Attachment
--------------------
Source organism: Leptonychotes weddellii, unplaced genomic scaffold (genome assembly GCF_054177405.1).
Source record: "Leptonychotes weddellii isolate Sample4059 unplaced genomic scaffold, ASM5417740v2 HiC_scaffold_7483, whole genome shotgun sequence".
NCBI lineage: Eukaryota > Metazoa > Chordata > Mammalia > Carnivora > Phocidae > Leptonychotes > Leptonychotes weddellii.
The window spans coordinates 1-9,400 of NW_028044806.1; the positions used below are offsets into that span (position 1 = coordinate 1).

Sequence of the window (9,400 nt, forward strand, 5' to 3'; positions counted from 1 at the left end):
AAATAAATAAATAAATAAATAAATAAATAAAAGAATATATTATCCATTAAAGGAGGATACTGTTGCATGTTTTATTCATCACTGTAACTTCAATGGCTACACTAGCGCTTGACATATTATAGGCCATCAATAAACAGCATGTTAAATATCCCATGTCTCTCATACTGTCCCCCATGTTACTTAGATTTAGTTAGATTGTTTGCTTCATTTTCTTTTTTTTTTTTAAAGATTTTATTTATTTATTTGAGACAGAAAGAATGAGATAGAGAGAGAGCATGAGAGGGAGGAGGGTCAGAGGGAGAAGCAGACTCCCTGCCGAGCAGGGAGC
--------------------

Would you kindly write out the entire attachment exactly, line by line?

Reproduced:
Source organism: Leptonychotes weddellii, unplaced genomic scaffold (genome assembly GCF_054177405.1).
Source record: "Leptonychotes weddellii isolate Sample4059 unplaced genomic scaffold, ASM5417740v2 HiC_scaffold_7483, whole genome shotgun sequence".
NCBI lineage: Eukaryota > Metazoa > Chordata > Mammalia > Carnivora > Phocidae > Leptonychotes > Leptonychotes weddellii.
The window spans coordinates 1-9,400 of NW_028044806.1; the positions used below are offsets into that span (position 1 = coordinate 1).

Sequence of the window (9,400 nt, forward strand, 5' to 3'; positions counted from 1 at the left end):
AAATAAATAAATAAATAAATAAATAAATAAAAGAATATATTATCCATTAAAGGAGGATACTGTTGCATGTTTTATTCATCACTGTAACTTCAATGGCTACACTAGCGCTTGACATATTATAGGCCATCAATAAACAGCATGTTAAATATCCCATGTCTCTCATACTGTCCCCCATGTTACTTAGATTTAGTTAGATTGTTTGCTTCATTTTCTTTTTTTTTTTTAAAGATTTTATTTATTTATTTGAGACAGAAAGAATGAGATAGAGAGAGAGCATGAGAGGGAGGAGGGTCAGAGGGAGAAGCAGACTCCCTGCCGAGCAGGGAGC